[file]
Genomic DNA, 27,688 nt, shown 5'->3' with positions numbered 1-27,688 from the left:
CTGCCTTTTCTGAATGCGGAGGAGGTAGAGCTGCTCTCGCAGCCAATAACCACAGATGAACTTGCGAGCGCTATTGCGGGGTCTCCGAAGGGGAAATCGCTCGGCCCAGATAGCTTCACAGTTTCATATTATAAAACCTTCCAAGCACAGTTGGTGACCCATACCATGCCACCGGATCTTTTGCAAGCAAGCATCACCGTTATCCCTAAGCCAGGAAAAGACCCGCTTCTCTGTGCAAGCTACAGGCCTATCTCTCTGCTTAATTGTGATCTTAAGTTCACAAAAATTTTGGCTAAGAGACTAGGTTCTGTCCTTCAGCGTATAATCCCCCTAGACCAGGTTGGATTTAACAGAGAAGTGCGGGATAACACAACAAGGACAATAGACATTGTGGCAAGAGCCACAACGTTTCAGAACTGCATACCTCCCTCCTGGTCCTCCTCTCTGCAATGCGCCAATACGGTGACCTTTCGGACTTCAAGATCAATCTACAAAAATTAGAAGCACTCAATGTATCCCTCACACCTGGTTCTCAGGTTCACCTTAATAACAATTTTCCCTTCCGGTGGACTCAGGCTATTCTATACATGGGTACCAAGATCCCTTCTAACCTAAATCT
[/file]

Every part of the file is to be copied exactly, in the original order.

Genomic DNA, 27,688 nt, shown 5'->3' with positions numbered 1-27,688 from the left:
CTGCCTTTTCTGAATGCGGAGGAGGTAGAGCTGCTCTCGCAGCCAATAACCACAGATGAACTTGCGAGCGCTATTGCGGGGTCTCCGAAGGGGAAATCGCTCGGCCCAGATAGCTTCACAGTTTCATATTATAAAACCTTCCAAGCACAGTTGGTGACCCATACCATGCCACCGGATCTTTTGCAAGCAAGCATCACCGTTATCCCTAAGCCAGGAAAAGACCCGCTTCTCTGTGCAAGCTACAGGCCTATCTCTCTGCTTAATTGTGATCTTAAGTTCACAAAAATTTTGGCTAAGAGACTAGGTTCTGTCCTTCAGCGTATAATCCCCCTAGACCAGGTTGGATTTAACAGAGAAGTGCGGGATAACACAACAAGGACAATAGACATTGTGGCAAGAGCCACAACGTTTCAGAACTGCATACCTCCCTCCTGGTCCTCCTCTCTGCAATGCGCCAATACGGTGACCTTTCGGACTTCAAGATCAATCTACAAAAATTAGAAGCACTCAATGTATCCCTCACACCTGGTTCTCAGGTTCACCTTAATAACAATTTTCCCTTCCGGTGGACTCAGGCTATTCTATACATGGGTACCAAGATCCCTTCTAACCTAAATCT